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Pottasium Aspartate vs. Pottasium Gluconate

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  • Pottasium Aspartate vs. Pottasium Gluconate

    Hello,

    I want to supplement myself with pottasium and there are 2 types in the store -
    Solgar Potassium Magnesium Aspartate
    and
    Solgar Potassium Gluconate

    Which one should I take?

    (The Aspartate cost twice as much, maybe because of the added Magnesium)

  • #2
    Re: Pottasium Aspartate vs. Pottasium Gluconate

    I dunno. But here's what I found by googling...

    gluconate
    the salts of gluconic acid; used as alkalinizing agents in fluid therapy. They have the virtue of being metabolized to bicarbonate slowly and having a prolonged effect.

    aspartate Biochemistry A nonessential amino acid that has a central role in transferring amino groups by aspartate aminotransferase in the liver; in proteins, aspartate takes the form of its amide, asparagine. See Aspartame, Aspartate aminotransferase.

    I also found this:
    http://answers.yahoo.com/question/in...2214322AAnOo5W
    What is the difference between monopotassium aspartate and potassium gluconate?

    I want to know how much daily recommended value of potassium something is because I'm needing higher than 3% in a single pill so I don't have to take so many daily.

    In the potassium gluconate pills the daily amount is only 3% and I've found some that have monopotassium aspartate 250mg and it doesn't say how much that is in a recommended daily value. I am needing to suppliment my potassium by at least 80% of the daily recommended value and at 3% per pill that takes 25+ pills a day.
    The answer is that ultimately, there are only 99mg of potassium in any OTC supplement.

    I like the idea of the Gluconate being slow release. On the flip side, I seem to recall that potassium should be taken with magnesium for something or another, so, that has it's merits, too.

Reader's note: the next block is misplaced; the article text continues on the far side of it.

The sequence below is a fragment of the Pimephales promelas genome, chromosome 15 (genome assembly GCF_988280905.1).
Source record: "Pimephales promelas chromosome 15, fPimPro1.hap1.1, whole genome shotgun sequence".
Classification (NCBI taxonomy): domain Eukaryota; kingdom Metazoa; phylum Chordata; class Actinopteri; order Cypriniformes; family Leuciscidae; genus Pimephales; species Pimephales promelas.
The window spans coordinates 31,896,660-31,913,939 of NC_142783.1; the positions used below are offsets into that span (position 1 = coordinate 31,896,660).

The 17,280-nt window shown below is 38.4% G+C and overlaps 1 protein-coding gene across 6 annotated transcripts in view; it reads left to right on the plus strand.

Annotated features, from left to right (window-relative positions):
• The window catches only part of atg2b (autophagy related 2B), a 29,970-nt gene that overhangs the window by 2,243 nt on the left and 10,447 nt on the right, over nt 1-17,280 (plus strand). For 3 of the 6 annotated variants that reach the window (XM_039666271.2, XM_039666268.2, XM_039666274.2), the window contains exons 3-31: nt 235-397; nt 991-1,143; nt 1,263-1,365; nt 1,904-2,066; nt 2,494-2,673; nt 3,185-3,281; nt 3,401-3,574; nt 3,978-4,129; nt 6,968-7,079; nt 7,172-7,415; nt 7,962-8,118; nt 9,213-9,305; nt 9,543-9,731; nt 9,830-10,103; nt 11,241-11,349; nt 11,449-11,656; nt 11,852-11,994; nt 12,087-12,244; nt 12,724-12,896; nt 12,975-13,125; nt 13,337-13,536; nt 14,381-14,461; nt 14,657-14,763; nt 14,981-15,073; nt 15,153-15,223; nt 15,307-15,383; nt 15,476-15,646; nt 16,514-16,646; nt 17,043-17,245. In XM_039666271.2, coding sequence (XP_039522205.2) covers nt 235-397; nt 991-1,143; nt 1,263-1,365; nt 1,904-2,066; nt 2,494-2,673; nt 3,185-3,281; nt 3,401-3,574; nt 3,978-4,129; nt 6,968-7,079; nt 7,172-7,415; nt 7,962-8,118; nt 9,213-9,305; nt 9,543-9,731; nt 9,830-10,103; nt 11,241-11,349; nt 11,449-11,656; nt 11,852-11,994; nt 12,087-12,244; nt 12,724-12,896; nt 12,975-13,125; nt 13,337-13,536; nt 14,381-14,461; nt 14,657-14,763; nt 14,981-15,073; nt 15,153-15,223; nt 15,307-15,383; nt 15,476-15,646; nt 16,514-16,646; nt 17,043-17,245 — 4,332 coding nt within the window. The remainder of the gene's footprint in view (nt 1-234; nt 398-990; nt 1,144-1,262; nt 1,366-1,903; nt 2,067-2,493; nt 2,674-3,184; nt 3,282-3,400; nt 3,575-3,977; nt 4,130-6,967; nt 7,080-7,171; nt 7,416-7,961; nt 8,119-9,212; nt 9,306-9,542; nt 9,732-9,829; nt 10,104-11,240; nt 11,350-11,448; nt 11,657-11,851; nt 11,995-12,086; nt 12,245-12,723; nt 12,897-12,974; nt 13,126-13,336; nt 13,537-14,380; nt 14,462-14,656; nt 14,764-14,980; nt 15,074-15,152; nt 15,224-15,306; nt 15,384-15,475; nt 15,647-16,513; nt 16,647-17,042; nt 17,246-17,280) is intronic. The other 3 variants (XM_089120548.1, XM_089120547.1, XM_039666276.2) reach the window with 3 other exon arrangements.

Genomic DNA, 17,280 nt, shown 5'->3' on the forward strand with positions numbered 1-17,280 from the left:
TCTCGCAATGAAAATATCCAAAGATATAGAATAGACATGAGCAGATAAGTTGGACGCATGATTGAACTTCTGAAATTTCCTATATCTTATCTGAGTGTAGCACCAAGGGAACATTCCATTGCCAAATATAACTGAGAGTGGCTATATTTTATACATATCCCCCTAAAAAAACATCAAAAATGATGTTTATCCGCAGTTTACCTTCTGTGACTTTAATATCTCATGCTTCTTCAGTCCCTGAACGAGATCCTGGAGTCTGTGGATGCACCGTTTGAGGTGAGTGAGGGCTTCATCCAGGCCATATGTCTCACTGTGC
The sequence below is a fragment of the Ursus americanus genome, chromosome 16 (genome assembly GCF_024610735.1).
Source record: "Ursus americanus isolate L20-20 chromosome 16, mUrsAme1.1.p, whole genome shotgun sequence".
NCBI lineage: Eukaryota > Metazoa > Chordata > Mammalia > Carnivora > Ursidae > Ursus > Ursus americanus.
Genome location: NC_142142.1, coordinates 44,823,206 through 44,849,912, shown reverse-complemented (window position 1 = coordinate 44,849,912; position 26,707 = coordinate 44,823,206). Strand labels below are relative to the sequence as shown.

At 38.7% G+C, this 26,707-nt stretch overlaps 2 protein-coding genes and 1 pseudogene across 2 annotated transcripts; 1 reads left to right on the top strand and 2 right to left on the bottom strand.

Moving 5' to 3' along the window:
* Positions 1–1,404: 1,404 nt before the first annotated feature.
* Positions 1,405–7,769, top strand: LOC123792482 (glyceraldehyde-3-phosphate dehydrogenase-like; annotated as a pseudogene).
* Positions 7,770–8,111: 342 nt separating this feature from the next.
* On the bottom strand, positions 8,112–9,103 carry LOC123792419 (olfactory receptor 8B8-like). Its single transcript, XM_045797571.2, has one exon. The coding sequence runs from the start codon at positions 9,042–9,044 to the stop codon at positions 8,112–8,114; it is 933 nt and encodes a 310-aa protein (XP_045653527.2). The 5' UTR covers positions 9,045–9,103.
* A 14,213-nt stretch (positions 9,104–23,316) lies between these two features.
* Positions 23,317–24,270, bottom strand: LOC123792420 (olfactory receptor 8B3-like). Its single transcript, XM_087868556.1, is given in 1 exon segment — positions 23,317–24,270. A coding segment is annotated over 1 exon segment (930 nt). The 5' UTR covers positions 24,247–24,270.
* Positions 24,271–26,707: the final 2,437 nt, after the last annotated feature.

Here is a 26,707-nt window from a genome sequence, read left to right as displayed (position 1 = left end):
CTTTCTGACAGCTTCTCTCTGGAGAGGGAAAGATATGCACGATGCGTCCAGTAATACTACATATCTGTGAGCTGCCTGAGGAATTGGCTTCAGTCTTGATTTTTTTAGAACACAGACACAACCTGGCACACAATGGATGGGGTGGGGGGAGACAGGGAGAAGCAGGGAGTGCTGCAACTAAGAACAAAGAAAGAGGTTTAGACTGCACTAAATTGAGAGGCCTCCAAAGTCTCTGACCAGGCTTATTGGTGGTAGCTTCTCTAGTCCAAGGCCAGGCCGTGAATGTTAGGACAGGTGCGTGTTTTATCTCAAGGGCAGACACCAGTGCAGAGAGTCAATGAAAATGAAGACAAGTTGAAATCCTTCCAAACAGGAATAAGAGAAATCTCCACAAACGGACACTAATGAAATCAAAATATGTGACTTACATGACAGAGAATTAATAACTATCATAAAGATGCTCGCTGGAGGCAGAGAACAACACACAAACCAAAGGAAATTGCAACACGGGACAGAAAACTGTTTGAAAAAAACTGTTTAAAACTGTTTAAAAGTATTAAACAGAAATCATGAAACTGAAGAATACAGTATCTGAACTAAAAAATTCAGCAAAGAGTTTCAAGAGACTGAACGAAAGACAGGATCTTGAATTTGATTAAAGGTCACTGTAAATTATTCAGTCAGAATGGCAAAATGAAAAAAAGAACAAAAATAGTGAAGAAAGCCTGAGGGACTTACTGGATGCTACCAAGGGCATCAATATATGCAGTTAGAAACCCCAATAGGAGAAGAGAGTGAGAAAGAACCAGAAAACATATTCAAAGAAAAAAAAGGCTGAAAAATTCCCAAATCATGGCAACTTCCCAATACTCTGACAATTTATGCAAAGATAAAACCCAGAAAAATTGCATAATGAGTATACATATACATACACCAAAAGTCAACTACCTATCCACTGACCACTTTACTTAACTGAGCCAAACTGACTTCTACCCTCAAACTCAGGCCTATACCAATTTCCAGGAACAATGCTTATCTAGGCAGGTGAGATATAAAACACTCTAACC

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    • #3
      Re: Pottasium Aspartate vs. Pottasium Gluconate

      Thanks maxlharris,

      I've seen that post in Yahoo but I find it unclear...

      I remember reading in Protein Power to prefer minerals bound to Aspertate (Gluconate was not mentioned AFAIK). So maybe that plus your comment about magnesium tilts the balance toward it. Still vague for me though...

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      • #4
        Re: Pottasium Aspartate vs. Pottasium Gluconate

        Sorry I missed this. Aspartate and Gluconate are both examples of the chelated forms of minerals that the Eades recommend - I don't think they have a preference for exactly which type (and there are a fair few others as well - malate and citrate and ... its early here!)

        If you want to know why there is a chapter in PPLP on Magnesium - I think they talk about calcium ion channels there - which in turn gives rise for the need for an alternative method of transport for important minerals (such as potassium and magnesium).

        The slightly shorter answer to your question - is either one is fine ... but as you will read, magnesium is very important in a lot of different ways, so one that combines the two ...

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        • #5
          Re: Pottasium Aspartate vs. Pottasium Gluconate

          Hi, Thanks a lot!

          That really filled my blank spot on the subject. I've read that chelated minerals are preferad but I actually didn't know that Aspartate/Gluconate/etc is considered chelated. (Which is only logical, since they are both amino acids and thats what chelated is all about... duh!! )
          Last edited by ronkupper; 09-09-2009, 04:44 PM.

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          • #6
            Re: Pottasium Aspartate vs. Pottasium Gluconate